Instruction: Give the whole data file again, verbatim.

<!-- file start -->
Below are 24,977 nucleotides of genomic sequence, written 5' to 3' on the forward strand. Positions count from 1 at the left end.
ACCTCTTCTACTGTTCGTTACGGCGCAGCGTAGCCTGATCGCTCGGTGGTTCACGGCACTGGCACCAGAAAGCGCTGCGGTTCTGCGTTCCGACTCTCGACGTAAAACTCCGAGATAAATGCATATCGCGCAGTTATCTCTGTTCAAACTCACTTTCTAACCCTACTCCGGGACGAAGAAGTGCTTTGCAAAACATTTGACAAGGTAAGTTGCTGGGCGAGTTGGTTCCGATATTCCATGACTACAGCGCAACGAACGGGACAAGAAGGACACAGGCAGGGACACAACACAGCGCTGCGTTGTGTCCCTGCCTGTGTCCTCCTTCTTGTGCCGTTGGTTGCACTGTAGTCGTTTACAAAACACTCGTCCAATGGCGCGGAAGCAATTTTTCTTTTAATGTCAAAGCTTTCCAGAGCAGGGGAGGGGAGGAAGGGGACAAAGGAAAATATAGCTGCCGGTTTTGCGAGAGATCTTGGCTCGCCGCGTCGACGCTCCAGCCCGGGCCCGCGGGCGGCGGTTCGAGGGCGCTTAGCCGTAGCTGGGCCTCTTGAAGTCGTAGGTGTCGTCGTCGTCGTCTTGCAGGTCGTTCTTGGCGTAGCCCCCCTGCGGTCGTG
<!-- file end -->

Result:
Below are 24,977 nucleotides of genomic sequence, written 5' to 3' on the forward strand. Positions count from 1 at the left end.
ACCTCTTCTACTGTTCGTTACGGCGCAGCGTAGCCTGATCGCTCGGTGGTTCACGGCACTGGCACCAGAAAGCGCTGCGGTTCTGCGTTCCGACTCTCGACGTAAAACTCCGAGATAAATGCATATCGCGCAGTTATCTCTGTTCAAACTCACTTTCTAACCCTACTCCGGGACGAAGAAGTGCTTTGCAAAACATTTGACAAGGTAAGTTGCTGGGCGAGTTGGTTCCGATATTCCATGACTACAGCGCAACGAACGGGACAAGAAGGACACAGGCAGGGACACAACACAGCGCTGCGTTGTGTCCCTGCCTGTGTCCTCCTTCTTGTGCCGTTGGTTGCACTGTAGTCGTTTACAAAACACTCGTCCAATGGCGCGGAAGCAATTTTTCTTTTAATGTCAAAGCTTTCCAGAGCAGGGGAGGGGAGGAAGGGGACAAAGGAAAATATAGCTGCCGGTTTTGCGAGAGATCTTGGCTCGCCGCGTCGACGCTCCAGCCCGGGCCCGCGGGCGGCGGTTCGAGGGCGCTTAGCCGTAGCTGGGCCTCTTGAAGTCGTAGGTGTCGTCGTCGTCGTCTTGCAGGTCGTTCTTGGCGTAGCCCCCCTGCGGTCGTG